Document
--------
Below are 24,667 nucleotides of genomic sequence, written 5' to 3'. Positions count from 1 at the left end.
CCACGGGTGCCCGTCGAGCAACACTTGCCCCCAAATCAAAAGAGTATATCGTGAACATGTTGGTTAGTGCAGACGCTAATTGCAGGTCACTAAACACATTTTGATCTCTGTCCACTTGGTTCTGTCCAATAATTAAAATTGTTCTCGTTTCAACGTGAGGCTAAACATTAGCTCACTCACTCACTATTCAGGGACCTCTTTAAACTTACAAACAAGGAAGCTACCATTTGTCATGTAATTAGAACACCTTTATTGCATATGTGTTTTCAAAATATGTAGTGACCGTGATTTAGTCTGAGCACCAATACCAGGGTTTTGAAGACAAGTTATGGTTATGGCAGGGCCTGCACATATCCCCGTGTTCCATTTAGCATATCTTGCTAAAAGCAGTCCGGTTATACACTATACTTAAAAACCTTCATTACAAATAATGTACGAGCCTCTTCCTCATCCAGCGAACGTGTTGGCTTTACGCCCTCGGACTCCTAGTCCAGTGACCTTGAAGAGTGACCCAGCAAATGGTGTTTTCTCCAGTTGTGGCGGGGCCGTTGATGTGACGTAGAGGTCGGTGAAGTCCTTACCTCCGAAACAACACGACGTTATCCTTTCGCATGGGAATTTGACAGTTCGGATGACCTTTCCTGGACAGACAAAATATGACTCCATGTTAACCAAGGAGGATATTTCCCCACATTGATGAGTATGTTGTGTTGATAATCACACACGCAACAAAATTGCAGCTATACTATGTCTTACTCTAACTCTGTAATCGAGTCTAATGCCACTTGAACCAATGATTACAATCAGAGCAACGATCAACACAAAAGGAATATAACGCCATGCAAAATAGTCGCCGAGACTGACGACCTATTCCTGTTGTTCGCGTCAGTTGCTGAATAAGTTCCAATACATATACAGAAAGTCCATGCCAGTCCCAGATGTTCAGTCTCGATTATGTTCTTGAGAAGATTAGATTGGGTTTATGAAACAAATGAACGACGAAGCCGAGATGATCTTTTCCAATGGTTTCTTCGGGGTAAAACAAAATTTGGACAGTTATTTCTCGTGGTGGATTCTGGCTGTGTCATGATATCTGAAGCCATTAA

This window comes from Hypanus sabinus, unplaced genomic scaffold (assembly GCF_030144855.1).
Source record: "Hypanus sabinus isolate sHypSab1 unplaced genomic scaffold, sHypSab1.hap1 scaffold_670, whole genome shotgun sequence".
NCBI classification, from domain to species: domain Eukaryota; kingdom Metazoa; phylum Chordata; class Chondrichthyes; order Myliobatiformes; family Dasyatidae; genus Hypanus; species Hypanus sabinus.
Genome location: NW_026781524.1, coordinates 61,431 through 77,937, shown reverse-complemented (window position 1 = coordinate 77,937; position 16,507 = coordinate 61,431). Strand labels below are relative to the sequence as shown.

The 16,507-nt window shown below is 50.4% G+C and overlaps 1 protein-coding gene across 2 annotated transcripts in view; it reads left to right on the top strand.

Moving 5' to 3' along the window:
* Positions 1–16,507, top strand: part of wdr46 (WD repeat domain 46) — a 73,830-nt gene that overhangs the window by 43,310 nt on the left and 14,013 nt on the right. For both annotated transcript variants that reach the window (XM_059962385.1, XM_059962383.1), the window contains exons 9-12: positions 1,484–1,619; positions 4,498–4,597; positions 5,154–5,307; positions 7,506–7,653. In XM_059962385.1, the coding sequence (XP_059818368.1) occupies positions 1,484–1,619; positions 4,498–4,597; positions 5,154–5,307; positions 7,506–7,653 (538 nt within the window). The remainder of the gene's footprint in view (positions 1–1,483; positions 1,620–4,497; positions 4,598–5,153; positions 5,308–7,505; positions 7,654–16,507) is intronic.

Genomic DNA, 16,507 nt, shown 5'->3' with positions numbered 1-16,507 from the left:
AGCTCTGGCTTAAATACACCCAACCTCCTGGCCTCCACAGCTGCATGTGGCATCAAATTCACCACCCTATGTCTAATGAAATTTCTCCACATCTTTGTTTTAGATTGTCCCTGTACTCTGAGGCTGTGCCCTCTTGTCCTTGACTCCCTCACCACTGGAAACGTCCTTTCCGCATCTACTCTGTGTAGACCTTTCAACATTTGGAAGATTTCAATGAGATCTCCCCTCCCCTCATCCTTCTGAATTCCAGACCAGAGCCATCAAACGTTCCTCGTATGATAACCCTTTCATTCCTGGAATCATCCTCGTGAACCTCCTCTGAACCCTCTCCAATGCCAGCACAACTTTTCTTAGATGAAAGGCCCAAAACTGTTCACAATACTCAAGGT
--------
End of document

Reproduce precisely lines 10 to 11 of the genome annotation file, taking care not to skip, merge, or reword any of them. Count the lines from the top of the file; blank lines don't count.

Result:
Genomic DNA, 16,507 nt, shown 5'->3' with positions numbered 1-16,507 from the left:
AGCTCTGGCTTAAATACACCCAACCTCCTGGCCTCCACAGCTGCATGTGGCATCAAATTCACCACCCTATGTCTAATGAAATTTCTCCACATCTTTGTTTTAGATTGTCCCTGTACTCTGAGGCTGTGCCCTCTTGTCCTTGACTCCCTCACCACTGGAAACGTCCTTTCCGCATCTACTCTGTGTAGACCTTTCAACATTTGGAAGATTTCAATGAGATCTCCCCTCCCCTCATCCTTCTGAATTCCAGACCAGAGCCATCAAACGTTCCTCGTATGATAACCCTTTCATTCCTGGAATCATCCTCGTGAACCTCCTCTGAACCCTCTCCAATGCCAGCACAACTTTTCTTAGATGAAAGGCCCAAAACTGTTCACAATACTCAAGGT